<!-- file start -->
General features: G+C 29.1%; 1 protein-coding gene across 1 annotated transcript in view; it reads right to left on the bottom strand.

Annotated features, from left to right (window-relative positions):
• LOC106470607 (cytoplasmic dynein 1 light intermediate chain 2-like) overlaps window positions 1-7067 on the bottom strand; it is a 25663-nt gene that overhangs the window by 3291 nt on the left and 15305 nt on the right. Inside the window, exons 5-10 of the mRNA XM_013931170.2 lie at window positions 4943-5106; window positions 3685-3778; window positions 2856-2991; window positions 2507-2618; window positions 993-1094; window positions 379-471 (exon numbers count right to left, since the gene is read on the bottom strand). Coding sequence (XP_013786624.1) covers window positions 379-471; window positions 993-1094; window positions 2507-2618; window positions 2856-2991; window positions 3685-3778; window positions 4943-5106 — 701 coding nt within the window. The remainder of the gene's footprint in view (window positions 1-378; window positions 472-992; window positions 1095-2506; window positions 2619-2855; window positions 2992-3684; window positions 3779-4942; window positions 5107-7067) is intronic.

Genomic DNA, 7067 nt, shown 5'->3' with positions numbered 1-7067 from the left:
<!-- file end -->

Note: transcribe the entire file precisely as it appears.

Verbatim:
General features: G+C 29.1%; 1 protein-coding gene across 1 annotated transcript in view; it reads right to left on the bottom strand.

Annotated features, from left to right (window-relative positions):
• LOC106470607 (cytoplasmic dynein 1 light intermediate chain 2-like) overlaps window positions 1-7067 on the bottom strand; it is a 25663-nt gene that overhangs the window by 3291 nt on the left and 15305 nt on the right. Inside the window, exons 5-10 of the mRNA XM_013931170.2 lie at window positions 4943-5106; window positions 3685-3778; window positions 2856-2991; window positions 2507-2618; window positions 993-1094; window positions 379-471 (exon numbers count right to left, since the gene is read on the bottom strand). Coding sequence (XP_013786624.1) covers window positions 379-471; window positions 993-1094; window positions 2507-2618; window positions 2856-2991; window positions 3685-3778; window positions 4943-5106 — 701 coding nt within the window. The remainder of the gene's footprint in view (window positions 1-378; window positions 472-992; window positions 1095-2506; window positions 2619-2855; window positions 2992-3684; window positions 3779-4942; window positions 5107-7067) is intronic.

Genomic DNA, 7067 nt, shown 5'->3' with positions numbered 1-7067 from the left: